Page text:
It was time to ‘walk on by faith’
Buzz Trexler | (email@example.com)
Sunday evenings are a time of decompressing for me, usually in the form of watching a movie or two with my wife, Donna.
This past Sunday night, we watched “Mississippi Burning,” with Gene Hackman and Willem Dafoe as two FBI agents investigating the 1964 disappearance of two civil rights workers in Mississippi. The movie is said to be loosely based on the real-life kidnapping and slayings of civil rights workers Andrew Goodman, Michael Schwerner and James Chaney in Mississippi. The film closes with a graveside service and Lannie Spann McBride leading a chorus of James Cleveland’s “Walk On By Faith”:
We cannot see in the future, we cannot see through dark clouds.
We cannot see through teardrops, but walk on by faith each day.
The blues-like refrain of “(On Monday), walk on/(On Tuesday), walk on” mournfully resonated with me, and continued to do so during a quiet moment Monday morning as I prepared for my first Martin Luther King Day march.
At nearly 56 years old, you might wonder why it took so long. Chalk it up to journalistic restraint with regard to public demonstrations.
But this year, after due reflection on memories from my childhood during the civil rights era, I sensed the time was right to “walk on by faith.”
I was born into a working-class family in Richmond, Virginia: My father was a Richmond city police officer, and my mother worked as a secretary for a printing company. We didn’t live within city limits; rather, we lived in a little three-bedroom house at 6400 Horsepen Road in Henrico County, far from the city’s black population.
In 1961, when I was about 5 years old, a black woman named Corrine was hired to watch my older sister, Sheree, and me while my mother was at work. At some point, Corrine must have been convinced that it would be good for her son to come to the house and play with me during the day. (While not totally clear, in the cobwebs of my mind it seems it was my idea.)
I remember taking him over to meet my best friend, who was a couple of years older than me. The introductions took place with a fence between us and my best friend but I know now that the fence wasn’t the only thing that separated us: My best friend looked at my new friend and announced, “He’s a n-----.”
It’s the first time I recall hearing the word.
And that’s the only memory I have of Corrine’s son: Not his name, not his age, not his face; just an ugly word.
Even now as that memory stays with me, there is a need to “walk on by faith.”
My paternal grandfather had a number of professions. As a tradesman, he was a bricklayer, painter, wallpaper-hanger and plasterer; however, old-timers in Richmond remember him as a professional baseball player and, like my father, a Richmond city police officer.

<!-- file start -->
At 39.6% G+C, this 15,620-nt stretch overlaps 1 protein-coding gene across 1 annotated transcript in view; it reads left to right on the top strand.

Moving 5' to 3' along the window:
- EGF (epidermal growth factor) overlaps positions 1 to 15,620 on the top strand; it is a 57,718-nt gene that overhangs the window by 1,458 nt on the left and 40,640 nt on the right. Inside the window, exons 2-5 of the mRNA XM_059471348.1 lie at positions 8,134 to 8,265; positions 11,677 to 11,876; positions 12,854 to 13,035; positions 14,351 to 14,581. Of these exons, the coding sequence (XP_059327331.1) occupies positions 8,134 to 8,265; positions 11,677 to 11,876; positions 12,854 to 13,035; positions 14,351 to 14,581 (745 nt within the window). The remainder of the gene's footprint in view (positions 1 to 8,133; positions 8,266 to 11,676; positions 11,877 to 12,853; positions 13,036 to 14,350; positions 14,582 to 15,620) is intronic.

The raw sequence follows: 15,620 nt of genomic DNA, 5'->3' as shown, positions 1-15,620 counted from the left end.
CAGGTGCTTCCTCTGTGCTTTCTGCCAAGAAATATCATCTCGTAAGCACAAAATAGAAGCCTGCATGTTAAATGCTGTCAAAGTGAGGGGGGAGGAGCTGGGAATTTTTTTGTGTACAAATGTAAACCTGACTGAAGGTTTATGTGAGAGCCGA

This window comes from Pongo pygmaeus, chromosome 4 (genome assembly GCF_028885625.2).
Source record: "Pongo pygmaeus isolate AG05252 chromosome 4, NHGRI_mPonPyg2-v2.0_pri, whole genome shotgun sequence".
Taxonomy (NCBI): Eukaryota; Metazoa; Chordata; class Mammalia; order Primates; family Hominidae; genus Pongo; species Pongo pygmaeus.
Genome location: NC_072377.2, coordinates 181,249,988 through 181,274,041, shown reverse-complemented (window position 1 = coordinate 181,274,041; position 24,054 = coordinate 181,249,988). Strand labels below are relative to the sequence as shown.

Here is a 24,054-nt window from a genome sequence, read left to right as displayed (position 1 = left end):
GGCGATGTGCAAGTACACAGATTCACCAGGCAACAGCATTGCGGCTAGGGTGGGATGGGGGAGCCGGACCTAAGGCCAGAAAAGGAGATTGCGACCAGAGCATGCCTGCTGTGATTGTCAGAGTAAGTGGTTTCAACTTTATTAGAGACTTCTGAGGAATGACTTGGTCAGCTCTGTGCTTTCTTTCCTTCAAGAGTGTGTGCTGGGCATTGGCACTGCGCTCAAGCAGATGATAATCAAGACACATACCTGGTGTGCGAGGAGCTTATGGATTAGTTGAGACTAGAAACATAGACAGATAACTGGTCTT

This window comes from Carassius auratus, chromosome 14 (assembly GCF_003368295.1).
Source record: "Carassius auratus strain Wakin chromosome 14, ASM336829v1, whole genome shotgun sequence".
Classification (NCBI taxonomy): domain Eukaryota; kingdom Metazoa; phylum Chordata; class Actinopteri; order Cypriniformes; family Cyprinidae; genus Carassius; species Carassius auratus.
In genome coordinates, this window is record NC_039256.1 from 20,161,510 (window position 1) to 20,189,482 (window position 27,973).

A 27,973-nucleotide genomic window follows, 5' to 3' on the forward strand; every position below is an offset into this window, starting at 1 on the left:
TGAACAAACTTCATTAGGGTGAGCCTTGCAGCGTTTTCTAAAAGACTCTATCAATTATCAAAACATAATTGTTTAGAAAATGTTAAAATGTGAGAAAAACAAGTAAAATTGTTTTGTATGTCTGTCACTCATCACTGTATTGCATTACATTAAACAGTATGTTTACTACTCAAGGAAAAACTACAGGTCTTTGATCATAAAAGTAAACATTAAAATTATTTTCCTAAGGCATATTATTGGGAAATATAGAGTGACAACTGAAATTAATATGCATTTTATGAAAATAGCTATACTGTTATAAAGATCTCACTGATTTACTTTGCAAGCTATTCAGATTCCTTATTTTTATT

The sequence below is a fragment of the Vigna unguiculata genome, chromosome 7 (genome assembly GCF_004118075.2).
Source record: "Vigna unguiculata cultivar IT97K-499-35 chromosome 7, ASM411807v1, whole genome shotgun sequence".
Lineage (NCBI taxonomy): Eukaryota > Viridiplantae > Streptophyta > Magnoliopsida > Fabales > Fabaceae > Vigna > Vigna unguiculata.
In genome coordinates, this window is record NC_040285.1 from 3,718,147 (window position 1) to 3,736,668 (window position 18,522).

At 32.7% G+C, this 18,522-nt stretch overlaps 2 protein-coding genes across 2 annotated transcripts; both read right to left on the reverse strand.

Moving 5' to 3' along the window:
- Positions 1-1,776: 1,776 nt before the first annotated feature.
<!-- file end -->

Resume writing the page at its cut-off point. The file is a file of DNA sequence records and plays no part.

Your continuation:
In my youth, I idolized him; however, he was a complex man with moments of bigotry mixed with moments of compassion for people of color. It’s possible that having grown up somewhat impoverished himself in the city of Richmond, my grandfather empathized with poor people — whatever their color.
Still, there were people he was friendly with, though it appears they would never be his friends.
One day, we were passing through the ticket turnstile at Parker Field to see the Richmond Braves and my grandfather obviously knew the ticket-taker. He stopped for a moment and they talked and laughed. I thought. “He must be one of Grandpa’s friends.”
My grandfather later said offhandedly, “He’s a high-yellow.”
That’s the only memory I have of the ticket-taker: Not his name, not his face; just an ugly phrase that has stayed with me all of these years.
And so, even now, there is a need to “walk on by faith.”
Oddly enough, my mother’s family — waterfront people from an area of Virginia known as Tidewater — are people whom I recall exhibiting similar moments of bigotry mixed with moments of compassion for people of color and those who were impoverished. As for my mother, she seems to have compassion for all people, regardless of color, and there is no recollection on my part of her exhibiting any bigotry.
Yet, there is an abiding sense that I need to continue to “walk on by faith.”
In 1970, the city of Richmond was faced with court-ordered busing to desegregate schools, which eventually involved a plan to bus white children from the counties into the city, while black children from the city would be sent into the counties. One morning, as I arrived at what was then Brookland Junior High School in the county system, there was a huge black mass on one side of the field and a white mass on the opposite end of the field.
I joined neither side.
Memories of racial strife and violence lead me to “walk on by faith,” because it is only by exercising our faith that we can continue to build a “beloved community” in Blount County.
In the more than 20 years that I have been a part of the Blount County community, time and again I have seen a spirit of love and cooperation reign among people of all colors. True, there have been occasions when bigotry has raised its ugly head. However, in the wake of those instances the community came together and we were given a taste of the “beloved community.”
For the sake of that vision, may we continue to walk on ... by faith.
Buzz Trexler is managing editor at The Daily Times and pastor at Green Meadow United Methodist Church in Alcoa. Email him at (firstname.lastname@example.org)